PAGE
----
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How do different alloys perform in dry and moist chlorine media?

Carbon steels can easily deal with gaseous chlorine at low temperatures and in the absence of moisture. But if water is present, chlorine becomes vigorously corrosive to several metals.

In the same manner, dry hydrogen chloride is not corrosive to various metals. As soon as it is dissolved in water HCl is developed and it is corrosive to various metals and alloys. Chlorine, hydrogen chloride and hydrochloric acid is evaluated in different conditions. Materials used to evaluate performance in HCl conditions are stainless steels, nickel base super alloys etc.

Corrosion usually takes a devastating picture in the presence of seemingly minor factors for example moisture, contaminants, presence of metal chlorides etc. In chemical plants, the standard design factor for tubes, valve trim and internals is approximate 0.1 mm/y. For heavier wall vessels and pipe, if the corrosion is anticipated to be uniform, an upper corrosion rate is 0.50mm/y can beĀ  handled. When a corrosion is 3 -6 mm, a safe service life of 6 -10 years can be anticipated.

Performance of alloys in Chloride media

Carbon steel offers suitable service up to 150oC and if maintained properly, the limit can be raised to 200oC. Nominal magnitudes of chlorinated solvent contaminants can cause corrosion and accelerate the ignition.

Standard austenitic stainless steel series 300 are basically more corrosion resistant than carbon steel to dry chlorine. Stainless steels are suitable for service up to 350oC or 660oF however are not usually used because unnecessary ingress of moisture can cause chloride induced stress corrosion cracking or pitting.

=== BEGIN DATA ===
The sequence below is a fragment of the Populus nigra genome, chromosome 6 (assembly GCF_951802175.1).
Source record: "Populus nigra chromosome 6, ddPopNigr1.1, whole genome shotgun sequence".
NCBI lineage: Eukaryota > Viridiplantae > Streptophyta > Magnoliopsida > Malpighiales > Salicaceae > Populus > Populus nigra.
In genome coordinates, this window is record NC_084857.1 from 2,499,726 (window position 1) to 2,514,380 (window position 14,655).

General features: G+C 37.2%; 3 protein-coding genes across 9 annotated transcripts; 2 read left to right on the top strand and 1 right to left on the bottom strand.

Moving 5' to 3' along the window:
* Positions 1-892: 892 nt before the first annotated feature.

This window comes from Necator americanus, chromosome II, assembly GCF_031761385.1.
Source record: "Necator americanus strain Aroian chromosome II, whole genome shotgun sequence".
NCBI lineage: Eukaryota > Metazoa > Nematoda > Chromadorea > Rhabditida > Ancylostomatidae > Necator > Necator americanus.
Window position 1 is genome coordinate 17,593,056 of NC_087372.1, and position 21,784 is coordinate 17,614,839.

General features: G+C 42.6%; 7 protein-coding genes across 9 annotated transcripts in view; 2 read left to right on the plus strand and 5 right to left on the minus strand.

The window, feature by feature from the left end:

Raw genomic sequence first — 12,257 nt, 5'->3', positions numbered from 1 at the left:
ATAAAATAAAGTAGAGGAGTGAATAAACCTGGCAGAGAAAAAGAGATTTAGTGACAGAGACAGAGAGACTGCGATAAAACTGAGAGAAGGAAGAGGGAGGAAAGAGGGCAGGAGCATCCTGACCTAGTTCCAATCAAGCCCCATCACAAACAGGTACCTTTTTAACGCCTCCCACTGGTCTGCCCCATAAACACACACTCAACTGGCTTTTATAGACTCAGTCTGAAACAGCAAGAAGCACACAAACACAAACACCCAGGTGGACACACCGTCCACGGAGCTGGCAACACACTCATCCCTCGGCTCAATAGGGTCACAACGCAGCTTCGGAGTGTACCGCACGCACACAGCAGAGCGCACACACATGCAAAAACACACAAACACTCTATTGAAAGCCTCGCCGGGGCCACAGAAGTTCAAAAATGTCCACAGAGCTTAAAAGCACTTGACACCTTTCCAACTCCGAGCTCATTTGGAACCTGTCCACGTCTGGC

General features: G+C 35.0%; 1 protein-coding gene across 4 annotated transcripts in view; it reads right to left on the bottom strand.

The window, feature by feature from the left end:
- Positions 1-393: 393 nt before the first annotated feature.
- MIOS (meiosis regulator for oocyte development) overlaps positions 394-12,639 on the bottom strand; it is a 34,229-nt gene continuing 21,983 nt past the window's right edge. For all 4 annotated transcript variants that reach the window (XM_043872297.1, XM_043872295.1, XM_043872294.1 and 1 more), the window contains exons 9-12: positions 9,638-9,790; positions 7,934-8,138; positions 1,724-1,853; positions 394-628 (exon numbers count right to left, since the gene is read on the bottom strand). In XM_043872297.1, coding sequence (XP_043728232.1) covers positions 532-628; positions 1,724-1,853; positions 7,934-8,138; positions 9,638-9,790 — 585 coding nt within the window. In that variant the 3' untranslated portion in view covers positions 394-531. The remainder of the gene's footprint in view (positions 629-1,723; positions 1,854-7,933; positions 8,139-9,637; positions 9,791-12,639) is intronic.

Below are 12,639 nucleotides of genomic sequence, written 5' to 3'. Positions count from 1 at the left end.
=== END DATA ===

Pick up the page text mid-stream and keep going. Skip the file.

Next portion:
Duplex stainless steels like 2205 prevent corrosion in dry chlorine however the ferrite phase is damaged by HCl should ingress of moisture occur.

Nickel and nickel base super alloys

Non-chromium based alloys like Nickel 200, 201, Monel 400 and Hastelloy B2 prevent dry chlorine based corrosion but they are vigorously corroded if moisture is present. Monel 400 is widely used as valve trim however problems can occur in refrigerated systems. Any quantity of water present below the dew point attacks Monel 400 and other nickel alloys.

Chromium based alloys such as Inconel 600 and Hastelloy C276 wire prevent chlorine corrosion superior to other alloys even in the presence of moisture. Hastelloy C276 used as a standard valve stem material in carbon steel lines handling dry chlorine as stems sometimes come in contact of humid air. Other highly alloyed grades are although not needed but they are suitable resistant.

Nickel 200 and Inconel 600 have major applications for reactors, coils, agitators and pipes in 250 to 500oC range. A temperature of 500oC is a prudent upper limit for nickel in dry chlorine. Inconel 600 offers stronger performance than Nickel 201.

Copper and copper based alloys

Copper alloys are not commonly used because they are quickly corroded in acidic conditions due to contamination by moisture. Copper and copper based alloys prevent corrosion in dry chlorine up to 200oC. Versatile, annealed copper tubes are used for gas connections in some applications however should be checked regularly for mechanical reasons.